This was the first Easter Sunday where I woke up not knowing how I got to where I was. I woke up in a café in the Valley or New Farm or West End or something and Jude was there, and so was his girl, and so was some other girl, and all they did was laugh at me. We were in one of those industrial cafés everyone is so fond of now: you know, those cafés with crooked seats and crooked tables and concrete everywhere and tanned, blue-eyed, blonde wait staff who will never truly know you. I ate whatever they ordered for me – eggs, greens, sausages, avocado, mushrooms, salmon – and walked off, caught a cab to the nearest shopping mall with the hope of buying Easter eggs for people but everything was closed. I sat down, scrolled up and down my Facebook newsfeed, liking status updates that didn’t mean much. I vomited somewhere, drove home, checked my Facebook again, vomited again, drove back out to an Easter mass nearby and just stared at the altar until my mind wondered too often – I frowned, left and drove to an Easter picnic that Vail was having.
There were about thirty people in that picnic, and the only person I’ll be writing about was the man dressed in an Easter Bunny onesie. He was probably only a few years older than I was; he had a dark stubble and dark curly hair and he was loud but not too drunk.
“Why the hell are you wearing that?” I asked him.
“I think I’ve met you somewhere,” I said to him. “Were you at Jamie’s house party?”
“No,” he said, but then: “Yeah.”
I adjusted my sunglasses. “Jamie and I – we broke up.”
“I’m sorry to hear that, man,” he said, reading a text message on his phone.
I shrugged, thinking about her smiling in my arms right before the both of us slowly passed out on a stairway somewhere. I woke up to her drooling over my shoulder. She flinched and opened her eyes and asked, It’s time for a blowie already?
“Wasn’t meant to be?” I found myself asking.
“I got drunk last night,” he said. “Shit myself.”
“Down Under Bar,” he mumbled as he continued texting.
“What did you do?” I asked him.
He kept texting.
“What did you do?” I asked him again. “After you shit yourself?”
“Kept dancing, man.”
“People would’ve stopped dancing near you.”
“You’re absolutely right.” He put his phone down momentarily. “Have you ever had an abortion before?”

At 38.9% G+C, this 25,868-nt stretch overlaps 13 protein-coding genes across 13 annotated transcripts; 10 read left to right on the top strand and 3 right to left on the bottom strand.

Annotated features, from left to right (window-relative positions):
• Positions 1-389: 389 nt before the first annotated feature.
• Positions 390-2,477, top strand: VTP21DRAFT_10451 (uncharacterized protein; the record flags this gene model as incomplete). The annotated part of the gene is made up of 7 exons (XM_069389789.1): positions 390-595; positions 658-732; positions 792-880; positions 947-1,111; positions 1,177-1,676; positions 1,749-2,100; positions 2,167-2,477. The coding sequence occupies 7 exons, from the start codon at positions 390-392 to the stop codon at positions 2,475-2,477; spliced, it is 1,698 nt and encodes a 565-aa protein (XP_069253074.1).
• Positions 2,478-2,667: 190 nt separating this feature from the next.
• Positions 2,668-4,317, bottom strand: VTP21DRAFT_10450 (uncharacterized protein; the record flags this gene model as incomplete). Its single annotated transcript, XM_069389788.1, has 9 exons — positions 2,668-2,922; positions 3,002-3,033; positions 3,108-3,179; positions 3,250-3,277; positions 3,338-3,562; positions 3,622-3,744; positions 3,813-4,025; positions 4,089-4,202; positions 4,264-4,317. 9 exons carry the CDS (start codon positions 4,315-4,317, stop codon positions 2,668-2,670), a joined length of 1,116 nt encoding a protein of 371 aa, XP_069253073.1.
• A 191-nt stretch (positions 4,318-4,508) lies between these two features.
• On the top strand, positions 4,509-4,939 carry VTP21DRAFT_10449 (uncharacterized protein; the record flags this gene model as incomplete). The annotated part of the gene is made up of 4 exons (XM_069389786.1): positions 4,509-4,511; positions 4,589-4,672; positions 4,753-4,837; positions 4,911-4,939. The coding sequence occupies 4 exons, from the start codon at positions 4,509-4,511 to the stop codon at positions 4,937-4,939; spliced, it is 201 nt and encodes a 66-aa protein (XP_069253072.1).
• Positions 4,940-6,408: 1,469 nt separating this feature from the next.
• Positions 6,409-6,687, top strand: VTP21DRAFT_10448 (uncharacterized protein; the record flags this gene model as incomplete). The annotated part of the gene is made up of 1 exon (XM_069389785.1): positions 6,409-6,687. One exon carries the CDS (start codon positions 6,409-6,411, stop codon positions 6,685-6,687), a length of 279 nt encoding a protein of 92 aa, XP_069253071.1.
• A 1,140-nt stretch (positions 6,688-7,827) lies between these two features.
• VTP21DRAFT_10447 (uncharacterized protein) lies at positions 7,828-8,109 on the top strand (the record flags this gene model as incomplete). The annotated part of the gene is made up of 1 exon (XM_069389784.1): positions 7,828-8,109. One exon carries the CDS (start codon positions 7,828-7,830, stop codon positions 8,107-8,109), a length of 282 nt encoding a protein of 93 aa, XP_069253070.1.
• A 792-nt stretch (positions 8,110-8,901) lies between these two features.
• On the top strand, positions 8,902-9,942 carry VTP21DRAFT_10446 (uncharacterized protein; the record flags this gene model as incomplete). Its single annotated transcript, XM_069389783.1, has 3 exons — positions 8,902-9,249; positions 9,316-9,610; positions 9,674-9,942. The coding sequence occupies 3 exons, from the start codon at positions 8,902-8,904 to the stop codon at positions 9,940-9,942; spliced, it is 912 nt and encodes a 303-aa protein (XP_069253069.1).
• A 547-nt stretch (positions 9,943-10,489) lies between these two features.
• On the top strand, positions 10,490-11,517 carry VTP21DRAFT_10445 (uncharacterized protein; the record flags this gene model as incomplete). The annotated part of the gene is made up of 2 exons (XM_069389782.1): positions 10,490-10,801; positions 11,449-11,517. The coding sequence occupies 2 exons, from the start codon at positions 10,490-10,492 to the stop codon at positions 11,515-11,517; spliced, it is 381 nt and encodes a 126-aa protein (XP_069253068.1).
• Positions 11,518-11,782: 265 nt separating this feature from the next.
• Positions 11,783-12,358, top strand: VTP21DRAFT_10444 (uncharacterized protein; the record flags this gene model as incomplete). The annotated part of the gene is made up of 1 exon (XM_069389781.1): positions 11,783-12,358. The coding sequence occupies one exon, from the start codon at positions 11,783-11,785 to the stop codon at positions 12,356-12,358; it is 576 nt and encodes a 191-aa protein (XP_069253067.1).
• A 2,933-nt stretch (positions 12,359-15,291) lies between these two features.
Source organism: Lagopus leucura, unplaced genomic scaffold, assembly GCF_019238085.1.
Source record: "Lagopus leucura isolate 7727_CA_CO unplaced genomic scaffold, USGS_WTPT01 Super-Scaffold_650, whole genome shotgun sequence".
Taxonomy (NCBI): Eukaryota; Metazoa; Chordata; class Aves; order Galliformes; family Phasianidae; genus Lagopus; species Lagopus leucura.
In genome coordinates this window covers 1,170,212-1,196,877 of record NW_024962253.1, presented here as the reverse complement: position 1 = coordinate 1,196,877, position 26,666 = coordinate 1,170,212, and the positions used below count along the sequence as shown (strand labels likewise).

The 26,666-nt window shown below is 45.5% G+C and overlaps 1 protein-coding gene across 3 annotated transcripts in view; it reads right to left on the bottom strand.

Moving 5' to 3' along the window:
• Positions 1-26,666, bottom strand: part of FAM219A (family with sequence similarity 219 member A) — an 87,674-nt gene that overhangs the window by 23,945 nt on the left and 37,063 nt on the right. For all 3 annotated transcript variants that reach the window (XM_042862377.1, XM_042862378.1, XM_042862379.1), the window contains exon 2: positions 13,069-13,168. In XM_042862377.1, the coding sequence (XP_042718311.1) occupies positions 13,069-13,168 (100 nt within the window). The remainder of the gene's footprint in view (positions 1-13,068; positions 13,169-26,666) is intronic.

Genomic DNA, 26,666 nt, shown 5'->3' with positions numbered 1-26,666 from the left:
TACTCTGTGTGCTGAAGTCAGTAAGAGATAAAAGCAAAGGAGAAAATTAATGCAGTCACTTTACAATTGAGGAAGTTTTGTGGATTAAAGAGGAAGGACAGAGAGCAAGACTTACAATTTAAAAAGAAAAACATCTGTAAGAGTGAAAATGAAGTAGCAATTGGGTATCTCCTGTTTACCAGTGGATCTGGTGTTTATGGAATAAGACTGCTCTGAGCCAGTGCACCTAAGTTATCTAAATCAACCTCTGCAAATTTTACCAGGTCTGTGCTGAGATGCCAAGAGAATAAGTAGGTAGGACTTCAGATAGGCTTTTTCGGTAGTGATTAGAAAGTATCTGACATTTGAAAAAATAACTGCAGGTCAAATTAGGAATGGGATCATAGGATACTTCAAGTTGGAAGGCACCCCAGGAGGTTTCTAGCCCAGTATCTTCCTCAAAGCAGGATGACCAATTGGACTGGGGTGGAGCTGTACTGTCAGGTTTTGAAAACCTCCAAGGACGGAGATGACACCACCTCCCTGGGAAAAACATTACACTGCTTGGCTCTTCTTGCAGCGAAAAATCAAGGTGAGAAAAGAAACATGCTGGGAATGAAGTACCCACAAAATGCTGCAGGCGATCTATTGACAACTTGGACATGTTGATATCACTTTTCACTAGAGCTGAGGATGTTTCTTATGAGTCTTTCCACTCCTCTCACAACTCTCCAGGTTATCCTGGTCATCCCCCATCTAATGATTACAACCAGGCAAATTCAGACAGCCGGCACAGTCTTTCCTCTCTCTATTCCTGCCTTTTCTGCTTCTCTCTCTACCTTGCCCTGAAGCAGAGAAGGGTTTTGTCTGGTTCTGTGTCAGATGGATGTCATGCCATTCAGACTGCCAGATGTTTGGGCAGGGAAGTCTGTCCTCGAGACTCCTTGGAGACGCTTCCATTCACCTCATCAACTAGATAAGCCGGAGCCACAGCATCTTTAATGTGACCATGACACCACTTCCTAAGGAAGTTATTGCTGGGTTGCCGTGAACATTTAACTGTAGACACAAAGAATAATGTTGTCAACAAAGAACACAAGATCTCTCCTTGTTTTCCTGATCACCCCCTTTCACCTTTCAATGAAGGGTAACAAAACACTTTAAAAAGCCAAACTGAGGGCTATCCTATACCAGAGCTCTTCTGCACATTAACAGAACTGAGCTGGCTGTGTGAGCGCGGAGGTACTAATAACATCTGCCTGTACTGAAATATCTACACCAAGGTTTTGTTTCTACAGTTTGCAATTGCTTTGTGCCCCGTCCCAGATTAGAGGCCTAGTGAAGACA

“I’m a guy. Guys don’t get abortions.”
“No I mean have you asked a girl to get an abortion for you?”
“What are you on about?”
“I never did. Don’t believe in them, dude.” He showed me his phone: there was a photo of this kid who looked about ten years old. He had dark curly hair and was in a school uniform, grinning into the camera. “The chick sends me pics of him every so often because I ask for them. But I don’t want to meet him man, never. It’ll fuck me up. You should see how fat the chick has gotten. Used to be really sexy though.” He went silent. “Ah fuck, she was always fat. Fuck. I pulled out and everything but I don’t know what happened.”
“I wonder if he hates you,” I said.
“He hasn’t met me.”
“Sometimes people hate those they’ve never met.”
He mumbled something and for a brief moment, I thought about Ariel. How she’d hold her drink up and smile. I suddenly wanted to fly to Italy. Canada. Mars. I probably wouldn’t call her if she was still alive, I probably wouldn’t even text. But she would still be alive, and that would’ve made life a little bit more understandable.
The Easter Bunny and I walked over to the barbeque area as The National’s “I Need My Girl” played depressingly in the background. We put some sausages in bread, spoke to people, shared stories, checked for text messages, checked Facebook, laughed at some things that actually weren’t that funny, frowned at some things that actually weren’t that sad, ate, drank.
NEWS: Paperback editions of Surface Children are now available at Mary Ryan’s store, in New Farm, as well as Avid Reader in West End. Grab one today, and support local businesses and the work of indie authors.
One Hundred Sixty Kilograms, a short story from Surface Children, is now available as a standalone short story on Amazon.